**[0057]**As mentioned above, fluorescence blinking is highly sensitive to the chemical microenvironment. For example, if the observed blinking is due to cycling between the singlet states (bright state) and the excited triplet state of a fluorophore or any other state mediated by the triplet state (dark state), the on-time ratio is highly influenced by the concentration of triplet state quenchers, like for example oxygen. Oxygen in its normal form is in a triplet state and upon collision with a fluorophore being in its excited triplet state, an energy transfer may happen, transforming the fluorophore back to its fundamental ground state and oxygen to an excited and highly reactive singlet state. The presence of oxygen thus reduces the dark state lifetime and accordingly increases the on-time ratio, which therefore could be used as an oxygen sensor.

**[0058]**If reducing or oxidizing agents are present, there exist alternative relaxation pathways from excited states of fluorophores that may influence the blinking behaviour. For example, cells are highly complex systems with many different local environments and organelles. A spatially super-resolved statistical analysis of the molecular blinking provides additional information, which might be used to deduce some of the properties (chemical, temperature, pressure, local pH, etc.) of the surrounding microenvironments and thus help for a better understanding of biological processes at a subcellular level.

**Embodiment**4

**Functional Super**-Resolution Microscopy Exploiting Triplet Blinking

**[0059]**Ideal probes for cumulant microscopy are bright and provide many blinking cycles. Nonetheless, the required minimum number of detected photons in a bright state can be much lower than for localization-based techniques, in the order of tens of photons per molecule and on-state lifetime (see Geissbuehler et al., Biomed. Opt. Express 2011). Therefore, the fast stochastic blinking of fluorophores induced by cycling between the bright singlet states and the dark excited triplet state should already yield sufficient photons per cycle to perform cumulant microscopy.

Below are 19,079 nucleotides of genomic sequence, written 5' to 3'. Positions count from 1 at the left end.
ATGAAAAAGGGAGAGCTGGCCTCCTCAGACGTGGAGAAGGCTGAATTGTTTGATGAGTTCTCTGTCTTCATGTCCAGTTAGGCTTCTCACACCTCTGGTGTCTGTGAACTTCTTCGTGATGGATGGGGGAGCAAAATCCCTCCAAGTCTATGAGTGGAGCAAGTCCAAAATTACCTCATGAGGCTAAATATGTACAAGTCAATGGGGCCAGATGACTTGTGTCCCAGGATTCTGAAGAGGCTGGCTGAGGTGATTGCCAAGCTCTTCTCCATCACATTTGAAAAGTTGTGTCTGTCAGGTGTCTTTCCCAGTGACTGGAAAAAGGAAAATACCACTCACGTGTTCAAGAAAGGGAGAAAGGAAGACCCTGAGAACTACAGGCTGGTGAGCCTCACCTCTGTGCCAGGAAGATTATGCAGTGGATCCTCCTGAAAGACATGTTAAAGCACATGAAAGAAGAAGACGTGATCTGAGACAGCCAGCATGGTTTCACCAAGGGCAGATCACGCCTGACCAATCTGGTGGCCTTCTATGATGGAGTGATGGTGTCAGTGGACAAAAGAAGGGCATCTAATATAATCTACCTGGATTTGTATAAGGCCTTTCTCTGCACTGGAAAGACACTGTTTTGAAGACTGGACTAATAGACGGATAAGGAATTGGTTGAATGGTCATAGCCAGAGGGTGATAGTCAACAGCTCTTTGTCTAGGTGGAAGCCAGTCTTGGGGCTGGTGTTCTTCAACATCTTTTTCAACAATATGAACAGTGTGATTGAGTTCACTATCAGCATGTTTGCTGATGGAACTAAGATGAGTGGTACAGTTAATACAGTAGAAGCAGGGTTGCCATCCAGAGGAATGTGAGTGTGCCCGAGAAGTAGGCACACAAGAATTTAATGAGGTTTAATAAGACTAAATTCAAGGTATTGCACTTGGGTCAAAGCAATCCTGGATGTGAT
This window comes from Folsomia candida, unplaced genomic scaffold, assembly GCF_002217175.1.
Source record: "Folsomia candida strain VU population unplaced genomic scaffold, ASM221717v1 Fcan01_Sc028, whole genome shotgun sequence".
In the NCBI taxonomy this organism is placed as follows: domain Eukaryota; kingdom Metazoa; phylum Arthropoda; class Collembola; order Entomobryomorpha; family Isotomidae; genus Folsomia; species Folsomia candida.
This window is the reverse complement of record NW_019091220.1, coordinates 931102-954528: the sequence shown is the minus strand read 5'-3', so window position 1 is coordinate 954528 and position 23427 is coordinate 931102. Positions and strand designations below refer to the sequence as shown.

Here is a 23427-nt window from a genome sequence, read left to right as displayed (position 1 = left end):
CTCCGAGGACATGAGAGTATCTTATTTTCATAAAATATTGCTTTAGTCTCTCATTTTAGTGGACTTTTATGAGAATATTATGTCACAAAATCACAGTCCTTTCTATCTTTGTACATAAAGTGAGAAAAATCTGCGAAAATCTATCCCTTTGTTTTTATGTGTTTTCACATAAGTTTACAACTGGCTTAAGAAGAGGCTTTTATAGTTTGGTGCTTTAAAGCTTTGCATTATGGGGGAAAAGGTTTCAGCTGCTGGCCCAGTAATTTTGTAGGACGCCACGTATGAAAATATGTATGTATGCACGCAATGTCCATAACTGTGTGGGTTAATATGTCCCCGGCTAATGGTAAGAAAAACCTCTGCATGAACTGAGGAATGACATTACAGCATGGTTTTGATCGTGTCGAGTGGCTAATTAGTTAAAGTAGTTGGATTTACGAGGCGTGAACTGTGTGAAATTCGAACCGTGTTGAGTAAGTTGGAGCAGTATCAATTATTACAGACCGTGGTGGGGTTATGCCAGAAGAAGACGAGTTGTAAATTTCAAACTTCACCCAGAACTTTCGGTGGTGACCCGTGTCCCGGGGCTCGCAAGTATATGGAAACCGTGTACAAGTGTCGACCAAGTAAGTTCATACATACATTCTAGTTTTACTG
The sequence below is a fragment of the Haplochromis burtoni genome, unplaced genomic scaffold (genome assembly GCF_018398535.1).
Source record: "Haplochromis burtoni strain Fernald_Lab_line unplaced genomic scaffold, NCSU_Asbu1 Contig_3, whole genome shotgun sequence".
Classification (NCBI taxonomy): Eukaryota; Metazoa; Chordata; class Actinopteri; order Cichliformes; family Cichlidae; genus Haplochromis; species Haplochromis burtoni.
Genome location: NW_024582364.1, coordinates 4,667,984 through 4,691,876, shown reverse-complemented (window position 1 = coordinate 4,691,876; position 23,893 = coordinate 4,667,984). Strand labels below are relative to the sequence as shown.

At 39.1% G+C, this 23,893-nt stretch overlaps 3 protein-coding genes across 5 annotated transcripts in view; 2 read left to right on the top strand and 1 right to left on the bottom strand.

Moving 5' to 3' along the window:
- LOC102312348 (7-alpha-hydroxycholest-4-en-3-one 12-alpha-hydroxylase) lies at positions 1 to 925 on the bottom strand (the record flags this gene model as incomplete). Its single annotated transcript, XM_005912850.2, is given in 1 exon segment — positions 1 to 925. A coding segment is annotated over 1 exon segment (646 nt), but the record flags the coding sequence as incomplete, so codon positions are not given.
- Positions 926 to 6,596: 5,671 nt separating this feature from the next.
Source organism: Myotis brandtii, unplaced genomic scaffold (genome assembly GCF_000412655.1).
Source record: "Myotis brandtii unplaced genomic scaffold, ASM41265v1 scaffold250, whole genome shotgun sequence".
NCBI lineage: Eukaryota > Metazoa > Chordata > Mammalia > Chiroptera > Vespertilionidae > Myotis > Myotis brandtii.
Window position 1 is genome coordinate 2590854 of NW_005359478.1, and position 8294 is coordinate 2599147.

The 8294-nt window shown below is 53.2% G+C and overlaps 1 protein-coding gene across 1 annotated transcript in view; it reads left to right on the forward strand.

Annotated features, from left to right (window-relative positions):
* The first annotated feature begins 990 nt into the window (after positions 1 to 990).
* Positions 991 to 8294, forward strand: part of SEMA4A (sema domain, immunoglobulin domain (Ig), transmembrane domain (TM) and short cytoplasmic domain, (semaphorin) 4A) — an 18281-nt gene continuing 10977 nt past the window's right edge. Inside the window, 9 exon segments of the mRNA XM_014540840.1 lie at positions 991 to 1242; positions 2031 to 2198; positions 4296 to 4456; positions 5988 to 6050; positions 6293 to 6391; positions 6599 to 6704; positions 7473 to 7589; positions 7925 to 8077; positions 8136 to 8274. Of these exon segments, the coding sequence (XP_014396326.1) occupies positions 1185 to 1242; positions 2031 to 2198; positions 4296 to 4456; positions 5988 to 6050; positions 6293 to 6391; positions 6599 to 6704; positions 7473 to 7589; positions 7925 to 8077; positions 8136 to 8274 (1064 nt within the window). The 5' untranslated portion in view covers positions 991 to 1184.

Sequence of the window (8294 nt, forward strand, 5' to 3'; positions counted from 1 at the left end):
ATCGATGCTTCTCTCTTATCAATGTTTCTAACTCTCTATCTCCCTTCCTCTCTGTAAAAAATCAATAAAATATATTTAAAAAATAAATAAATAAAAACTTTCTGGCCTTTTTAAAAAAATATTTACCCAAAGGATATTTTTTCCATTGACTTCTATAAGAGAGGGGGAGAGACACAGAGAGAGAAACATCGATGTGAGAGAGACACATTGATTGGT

**[0060]**The triplet state is common to almost all fluorophores, has a typical lifetime of about 1000 times the corresponding singlet lifetime and results in a non-radiative relaxation or weak phosphorescence. However, the triplet state excitation and relaxation is usually too fast to be captured by a state-of-the-art microscopy camera and the fluctuations are averaged out. In order to overcome the speed limit of the camera, it is necessary to apply a modulated excitation with pulse durations of the order of the triplet lifetime and synchronize it with the detection. Even so, the resulting dead time between the pulses is much higher than the triplet lifetime, such that most molecules return to the singlet ground state and are re-excited with the next pump pulse without passing to the triplet state. As a result, the observed fluctuations would be very weak and barely detectable. To overcome this issue, a special excitation modulation scheme 121 with synchronized detection 122, as illustrated in FIG. 6, is applied to populate the triplet state 124 and probe the proportion of molecules remaining in the singlet state with a probe pulse 125 of the order of the triplet lifetime. The population of the triplet state 124 is done during the readout 127 of the camera with a pre-pulse 123 prior to the exposure 126. The camera needs to have a fast charge clearing 128 (compared to the triplet lifetime) just before the exposure 126. Due to the lack of a pre-pulse, the first frame 129 shows only a weak triplet population and should be omitted from the final image sequence.

**[0061]**An example wide-field implementation of this technique is shown in FIG. 7. An acousto- or electro-optical modulator 134 is used to generate the pulse sequence in the excitation beam 135. A function generator 132 controls the modulator and triggers the camera 141 according to the modulation scheme illustrated in FIG. 6. The excitation beam 135 is focused in the back aperture of the objective 136 and is directed onto a fluorescently labelled sample 137. Some of the emitted fluorescence 140 is collected by the objective 136, separated and filtered from the excitation by a filter cube 138 and focused onto the array detector of the camera 141. The camera is linked to a computer 131, which is also used for data processing.